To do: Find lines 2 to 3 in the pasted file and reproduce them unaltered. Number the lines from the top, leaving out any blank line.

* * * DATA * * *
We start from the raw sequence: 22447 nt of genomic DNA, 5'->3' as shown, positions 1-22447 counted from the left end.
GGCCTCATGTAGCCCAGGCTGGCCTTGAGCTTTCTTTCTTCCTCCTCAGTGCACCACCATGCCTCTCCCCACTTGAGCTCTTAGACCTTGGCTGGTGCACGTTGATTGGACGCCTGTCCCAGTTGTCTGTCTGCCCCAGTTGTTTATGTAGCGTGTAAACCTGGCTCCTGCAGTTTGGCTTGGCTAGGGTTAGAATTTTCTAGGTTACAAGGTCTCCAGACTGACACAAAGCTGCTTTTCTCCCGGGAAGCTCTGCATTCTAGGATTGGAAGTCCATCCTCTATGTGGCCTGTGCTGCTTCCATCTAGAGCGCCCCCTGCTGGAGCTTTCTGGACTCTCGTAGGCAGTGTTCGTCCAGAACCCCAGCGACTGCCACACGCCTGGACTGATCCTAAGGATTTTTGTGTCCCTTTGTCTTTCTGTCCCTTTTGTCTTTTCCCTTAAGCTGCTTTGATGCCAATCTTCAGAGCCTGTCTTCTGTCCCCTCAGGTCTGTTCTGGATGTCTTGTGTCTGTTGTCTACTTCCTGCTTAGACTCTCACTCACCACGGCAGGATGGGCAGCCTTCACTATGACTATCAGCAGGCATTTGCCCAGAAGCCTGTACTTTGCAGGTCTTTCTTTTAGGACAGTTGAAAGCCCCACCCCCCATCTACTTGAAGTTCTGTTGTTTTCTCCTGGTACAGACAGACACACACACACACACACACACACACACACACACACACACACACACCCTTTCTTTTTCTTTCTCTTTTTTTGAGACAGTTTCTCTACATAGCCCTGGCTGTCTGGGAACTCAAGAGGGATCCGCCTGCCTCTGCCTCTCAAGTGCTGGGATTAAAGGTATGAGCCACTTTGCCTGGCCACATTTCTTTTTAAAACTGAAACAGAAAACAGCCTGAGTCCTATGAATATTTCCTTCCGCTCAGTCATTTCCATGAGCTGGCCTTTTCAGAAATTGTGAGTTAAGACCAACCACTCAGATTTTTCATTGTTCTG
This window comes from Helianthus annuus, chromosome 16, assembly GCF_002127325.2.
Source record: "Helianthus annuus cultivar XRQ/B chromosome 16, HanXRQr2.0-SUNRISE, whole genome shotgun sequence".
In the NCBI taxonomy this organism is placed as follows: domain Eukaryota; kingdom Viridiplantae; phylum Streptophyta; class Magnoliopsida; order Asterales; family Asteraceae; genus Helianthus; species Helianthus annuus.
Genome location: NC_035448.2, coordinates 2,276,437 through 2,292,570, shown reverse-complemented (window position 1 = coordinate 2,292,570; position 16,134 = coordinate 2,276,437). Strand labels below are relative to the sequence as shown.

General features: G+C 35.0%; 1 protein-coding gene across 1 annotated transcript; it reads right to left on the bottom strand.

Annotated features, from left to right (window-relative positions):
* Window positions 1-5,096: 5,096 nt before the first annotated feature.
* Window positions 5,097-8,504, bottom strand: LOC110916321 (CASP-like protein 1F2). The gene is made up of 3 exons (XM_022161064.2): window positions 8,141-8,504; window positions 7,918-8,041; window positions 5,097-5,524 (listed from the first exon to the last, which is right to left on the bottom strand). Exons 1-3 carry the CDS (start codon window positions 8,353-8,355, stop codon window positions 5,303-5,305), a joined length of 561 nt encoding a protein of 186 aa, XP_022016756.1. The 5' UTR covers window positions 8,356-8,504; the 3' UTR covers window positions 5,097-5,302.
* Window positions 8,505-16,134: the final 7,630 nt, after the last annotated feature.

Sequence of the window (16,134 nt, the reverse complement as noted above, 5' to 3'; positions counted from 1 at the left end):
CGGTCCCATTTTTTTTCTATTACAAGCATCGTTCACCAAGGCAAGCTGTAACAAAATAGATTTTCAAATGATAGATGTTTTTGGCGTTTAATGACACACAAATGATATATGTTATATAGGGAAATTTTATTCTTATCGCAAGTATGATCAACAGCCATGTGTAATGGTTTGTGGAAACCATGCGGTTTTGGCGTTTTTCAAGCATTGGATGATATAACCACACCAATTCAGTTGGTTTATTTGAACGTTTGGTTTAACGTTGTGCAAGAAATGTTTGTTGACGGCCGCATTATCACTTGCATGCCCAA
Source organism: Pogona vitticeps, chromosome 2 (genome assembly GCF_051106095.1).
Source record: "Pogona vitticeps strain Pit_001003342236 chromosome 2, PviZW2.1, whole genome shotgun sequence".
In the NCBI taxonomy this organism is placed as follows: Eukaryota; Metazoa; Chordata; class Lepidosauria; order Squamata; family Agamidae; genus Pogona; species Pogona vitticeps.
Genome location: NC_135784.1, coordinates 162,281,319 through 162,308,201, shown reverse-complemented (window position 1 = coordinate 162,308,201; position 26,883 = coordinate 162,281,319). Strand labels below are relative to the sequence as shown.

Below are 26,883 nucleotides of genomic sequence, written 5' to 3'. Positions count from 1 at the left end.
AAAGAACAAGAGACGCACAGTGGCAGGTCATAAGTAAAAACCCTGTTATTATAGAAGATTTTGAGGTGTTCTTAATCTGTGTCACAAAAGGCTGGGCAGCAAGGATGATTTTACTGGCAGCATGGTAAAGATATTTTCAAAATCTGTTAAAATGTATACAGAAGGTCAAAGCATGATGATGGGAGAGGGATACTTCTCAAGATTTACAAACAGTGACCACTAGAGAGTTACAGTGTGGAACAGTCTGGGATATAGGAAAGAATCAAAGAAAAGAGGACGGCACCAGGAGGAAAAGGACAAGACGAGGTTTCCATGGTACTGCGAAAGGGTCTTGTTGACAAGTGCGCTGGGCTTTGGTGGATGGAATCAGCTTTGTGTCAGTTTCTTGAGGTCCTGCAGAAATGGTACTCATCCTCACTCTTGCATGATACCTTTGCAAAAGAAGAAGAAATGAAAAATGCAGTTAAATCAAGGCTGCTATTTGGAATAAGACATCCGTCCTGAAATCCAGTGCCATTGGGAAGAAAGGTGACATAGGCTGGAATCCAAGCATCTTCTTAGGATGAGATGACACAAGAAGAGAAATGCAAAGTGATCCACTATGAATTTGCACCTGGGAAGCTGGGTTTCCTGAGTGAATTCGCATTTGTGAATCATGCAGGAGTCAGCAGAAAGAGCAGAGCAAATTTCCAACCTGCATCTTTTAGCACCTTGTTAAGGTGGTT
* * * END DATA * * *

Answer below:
GGCCTCATGTAGCCCAGGCTGGCCTTGAGCTTTCTTTCTTCCTCCTCAGTGCACCACCATGCCTCTCCCCACTTGAGCTCTTAGACCTTGGCTGGTGCACGTTGATTGGACGCCTGTCCCAGTTGTCTGTCTGCCCCAGTTGTTTATGTAGCGTGTAAACCTGGCTCCTGCAGTTTGGCTTGGCTAGGGTTAGAATTTTCTAGGTTACAAGGTCTCCAGACTGACACAAAGCTGCTTTTCTCCCGGGAAGCTCTGCATTCTAGGATTGGAAGTCCATCCTCTATGTGGCCTGTGCTGCTTCCATCTAGAGCGCCCCCTGCTGGAGCTTTCTGGACTCTCGTAGGCAGTGTTCGTCCAGAACCCCAGCGACTGCCACACGCCTGGACTGATCCTAAGGATTTTTGTGTCCCTTTGTCTTTCTGTCCCTTTTGTCTTTTCCCTTAAGCTGCTTTGATGCCAATCTTCAGAGCCTGTCTTCTGTCCCCTCAGGTCTGTTCTGGATGTCTTGTGTCTGTTGTCTACTTCCTGCTTAGACTCTCACTCACCACGGCAGGATGGGCAGCCTTCACTATGACTATCAGCAGGCATTTGCCCAGAAGCCTGTACTTTGCAGGTCTTTCTTTTAGGACAGTTGAAAGCCCCACCCCCCATCTACTTGAAGTTCTGTTGTTTTCTCCTGGTACAGACAGACACACACACACACACACACACACACACACACACACACACACACACCCTTTCTTTTTCTTTCTCTTTTTTTGAGACAGTTTCTCTACATAGCCCTGGCTGTCTGGGAACTCAAGAGGGATCCGCCTGCCTCTGCCTCTCAAGTGCTGGGATTAAAGGTATGAGCCACTTTGCCTGGCCACATTTCTTTTTAAAACTGAAACAGAAAACAGCCTGAGTCCTATGAATATTTCCTTCCGCTCAGTCATTTCCATGAGCTGGCCTTTTCAGAAATTGTGAGTTAAGACCAACCACTCAGATTTTTCATTGTTCTG
This window comes from Helianthus annuus, chromosome 16, assembly GCF_002127325.2.